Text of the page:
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In June 2014, the U.S. Census Bureau released "65+ in the United States: 2010," a major report about our nation's seniors, based on data collected during the most recent census. Said the Census Bureau's Enrique Lamas, "The findings, released with the National Institute on Aging (NIA) at the National Institutes of Health, provide the most detailed information available on the demographic, economic, and health and wellness characteristics of this rapidly growing dynamic population."
A big focus, of course, is on the numbers. The report found that in 2010, there were 40.3 million people aged 65 and older. The percentage of our population aged 65 and older has increased from only 4 percent in the year 1900 to 13 percent today, and is projected to rise to more than 20 percent by the year 2050.
These numbers also mean a huge projected growth in the number of people living with disability caused by chronic, age-related health conditions such as arthritis, osteoporosis and other musculoskeletal disorders; heart disease and other circulatory conditions; diabetes; lung conditions; vision and hearing loss; and dementia such as Alzheimer’s disease. The report showed that among people aged 85 and older, 30 percent have difficulty dressing and bathing, 50 percent have difficulty doing errands alone and 53 percent have difficulty walking and climbing stairs.
For this reason, a large proportion of people older than 65 will need long-term care at some point. "65+ in the United States: 2010" defines long-term care as "assistance to people who have a prolonged physical illness, disability or severe cognitive impairment that hinders daily functioning. In contrast to medical care, which focuses on preventing, diagnosing and treating disease, long-term care provides assistance with essential and routine aspects of life."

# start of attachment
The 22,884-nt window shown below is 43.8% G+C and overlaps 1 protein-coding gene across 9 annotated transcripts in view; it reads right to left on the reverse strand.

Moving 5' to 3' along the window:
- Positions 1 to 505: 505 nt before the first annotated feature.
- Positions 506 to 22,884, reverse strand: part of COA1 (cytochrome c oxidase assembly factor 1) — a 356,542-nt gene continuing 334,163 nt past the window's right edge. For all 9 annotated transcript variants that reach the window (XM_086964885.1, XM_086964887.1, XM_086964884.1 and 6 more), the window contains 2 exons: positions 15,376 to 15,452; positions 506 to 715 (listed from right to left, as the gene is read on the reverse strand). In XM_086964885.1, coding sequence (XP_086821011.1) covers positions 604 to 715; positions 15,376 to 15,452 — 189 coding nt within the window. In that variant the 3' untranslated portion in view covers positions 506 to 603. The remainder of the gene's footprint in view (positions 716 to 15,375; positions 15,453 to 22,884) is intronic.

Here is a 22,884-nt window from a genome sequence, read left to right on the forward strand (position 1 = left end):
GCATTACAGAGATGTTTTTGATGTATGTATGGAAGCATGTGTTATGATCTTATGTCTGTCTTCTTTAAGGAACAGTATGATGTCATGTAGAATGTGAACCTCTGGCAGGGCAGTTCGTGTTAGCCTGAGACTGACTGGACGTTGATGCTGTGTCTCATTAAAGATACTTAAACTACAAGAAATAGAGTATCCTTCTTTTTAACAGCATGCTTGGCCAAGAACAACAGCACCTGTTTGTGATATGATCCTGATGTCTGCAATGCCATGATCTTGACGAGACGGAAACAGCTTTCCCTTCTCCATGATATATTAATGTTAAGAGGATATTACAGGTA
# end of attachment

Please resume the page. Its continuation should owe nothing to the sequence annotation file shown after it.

Where is this care being provided? With the aging of the population, more people are going to nursing homes for short-term rehabilitation and subacute care. But a decreasing percentage of seniors are opting to receive long-term care in a nursing home. The report states, "Americans 65 and older living in a nursing home fell 20 percent between 2000 and 2010, from 1.6 million to 1.3 million. Meanwhile, the share in other care settings has been growing."
The alternative settings include assisted living facilities, which provide a more limited set of support services paired with greater independence. But most seniors prefer to receive care at home if possible; the report states that up to 90 percent of people older than 50 express this preference. More seniors with disabilities are living at home. They receive assistance from family members and friends, but the Census report reminds us that smaller families and a higher divorce rate mean a smaller pool of people who can help. (Along those lines, an October 2013 Caring Right at Home poll found that 75 percent of readers report they would have no more than two people who might help them if they were to become disabled.) This is one of the reasons that a growing number of seniors are taking advantage of professional in-home care.
Skilled healthcare services can be provided at home and are cost-effective. For example, according to the Census report, "Medicaid can provide home- and community-based services to three people for the same cost as one patient in a nursing home."
Read the entire "65+ in the United States: 2010" report on the U.S. Census Bureau website.
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